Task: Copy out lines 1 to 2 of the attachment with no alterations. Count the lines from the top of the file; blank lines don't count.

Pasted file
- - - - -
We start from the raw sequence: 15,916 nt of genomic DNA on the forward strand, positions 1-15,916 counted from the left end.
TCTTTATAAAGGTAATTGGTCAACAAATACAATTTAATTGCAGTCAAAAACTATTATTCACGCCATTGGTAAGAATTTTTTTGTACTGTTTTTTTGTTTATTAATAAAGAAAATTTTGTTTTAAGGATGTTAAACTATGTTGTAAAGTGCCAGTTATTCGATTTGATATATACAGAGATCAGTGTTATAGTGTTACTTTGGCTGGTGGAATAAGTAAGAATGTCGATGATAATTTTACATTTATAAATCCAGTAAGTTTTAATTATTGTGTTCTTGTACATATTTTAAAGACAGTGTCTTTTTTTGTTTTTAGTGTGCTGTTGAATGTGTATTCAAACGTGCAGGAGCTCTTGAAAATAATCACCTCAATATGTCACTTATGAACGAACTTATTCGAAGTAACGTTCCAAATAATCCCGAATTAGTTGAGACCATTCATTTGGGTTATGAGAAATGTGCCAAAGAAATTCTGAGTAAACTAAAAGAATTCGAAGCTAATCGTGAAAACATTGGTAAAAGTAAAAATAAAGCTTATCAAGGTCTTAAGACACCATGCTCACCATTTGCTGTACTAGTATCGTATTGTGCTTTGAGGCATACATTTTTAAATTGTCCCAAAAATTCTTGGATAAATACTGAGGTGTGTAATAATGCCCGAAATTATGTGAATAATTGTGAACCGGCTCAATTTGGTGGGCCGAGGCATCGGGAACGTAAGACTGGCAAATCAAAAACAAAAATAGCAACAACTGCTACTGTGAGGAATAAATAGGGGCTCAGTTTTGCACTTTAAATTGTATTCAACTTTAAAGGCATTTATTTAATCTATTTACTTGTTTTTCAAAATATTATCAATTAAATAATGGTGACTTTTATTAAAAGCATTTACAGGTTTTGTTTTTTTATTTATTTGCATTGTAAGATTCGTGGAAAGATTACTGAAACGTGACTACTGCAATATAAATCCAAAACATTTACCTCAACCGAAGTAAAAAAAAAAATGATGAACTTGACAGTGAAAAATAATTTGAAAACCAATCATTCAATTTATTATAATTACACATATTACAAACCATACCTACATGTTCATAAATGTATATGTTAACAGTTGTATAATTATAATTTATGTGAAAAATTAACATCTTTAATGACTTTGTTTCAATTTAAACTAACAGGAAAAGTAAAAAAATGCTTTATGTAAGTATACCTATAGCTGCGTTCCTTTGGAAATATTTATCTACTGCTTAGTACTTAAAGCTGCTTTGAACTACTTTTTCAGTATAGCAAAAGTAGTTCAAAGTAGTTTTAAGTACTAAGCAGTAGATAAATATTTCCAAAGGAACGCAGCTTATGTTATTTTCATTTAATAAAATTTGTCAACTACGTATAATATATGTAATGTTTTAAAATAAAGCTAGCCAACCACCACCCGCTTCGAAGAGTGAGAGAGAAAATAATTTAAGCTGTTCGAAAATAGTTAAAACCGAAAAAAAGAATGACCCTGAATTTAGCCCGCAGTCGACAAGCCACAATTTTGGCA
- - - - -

We start from the raw sequence: 15,916 nt of genomic DNA on the forward strand, positions 1-15,916 counted from the left end.
TCTTTATAAAGGTAATTGGTCAACAAATACAATTTAATTGCAGTCAAAAACTATTATTCACGCCATTGGTAAGAATTTTTTTGTACTGTTTTTTTGTTTATTAATAAAGAAAATTTTGTTTTAAGGATGTTAAACTATGTTGTAAAGTGCCAGTTATTCGATTTGATATATACAGAGATCAGTGTTATAGTGTTACTTTGGCTGGTGGAATAAGTAAGAATGTCGATGATAATTTTACATTTATAAATCCAGTAAGTTTTAATTATTGTGTTCTTGTACATATTTTAAAGACAGTGTCTTTTTTTGTTTTTAGTGTGCTGTTGAATGTGTATTCAAACGTGCAGGAGCTCTTGAAAATAATCACCTCAATATGTCACTTATGAACGAACTTATTCGAAGTAACGTTCCAAATAATCCCGAATTAGTTGAGACCATTCATTTGGGTTATGAGAAATGTGCCAAAGAAATTCTGAGTAAACTAAAAGAATTCGAAGCTAATCGTGAAAACATTGGTAAAAGTAAAAATAAAGCTTATCAAGGTCTTAAGACACCATGCTCACCATTTGCTGTACTAGTATCGTATTGTGCTTTGAGGCATACATTTTTAAATTGTCCCAAAAATTCTTGGATAAATACTGAGGTGTGTAATAATGCCCGAAATTATGTGAATAATTGTGAACCGGCTCAATTTGGTGGGCCGAGGCATCGGGAACGTAAGACTGGCAAATCAAAAACAAAAATAGCAACAACTGCTACTGTGAGGAATAAATAGGGGCTCAGTTTTGCACTTTAAATTGTATTCAACTTTAAAGGCATTTATTTAATCTATTTACTTGTTTTTCAAAATATTATCAATTAAATAATGGTGACTTTTATTAAAAGCATTTACAGGTTTTGTTTTTTTATTTATTTGCATTGTAAGATTCGTGGAAAGATTACTGAAACGTGACTACTGCAATATAAATCCAAAACATTTACCTCAACCGAAGTAAAAAAAAAAATGATGAACTTGACAGTGAAAAATAATTTGAAAACCAATCATTCAATTTATTATAATTACACATATTACAAACCATACCTACATGTTCATAAATGTATATGTTAACAGTTGTATAATTATAATTTATGTGAAAAATTAACATCTTTAATGACTTTGTTTCAATTTAAACTAACAGGAAAAGTAAAAAAATGCTTTATGTAAGTATACCTATAGCTGCGTTCCTTTGGAAATATTTATCTACTGCTTAGTACTTAAAGCTGCTTTGAACTACTTTTTCAGTATAGCAAAAGTAGTTCAAAGTAGTTTTAAGTACTAAGCAGTAGATAAATATTTCCAAAGGAACGCAGCTTATGTTATTTTCATTTAATAAAATTTGTCAACTACGTATAATATATGTAATGTTTTAAAATAAAGCTAGCCAACCACCACCCGCTTCGAAGAGTGAGAGAGAAAATAATTTAAGCTGTTCGAAAATAGTTAAAACCGAAAAAAAGAATGACCCTGAATTTAGCCCGCAGTCGACAAGCCACAATTTTGGCA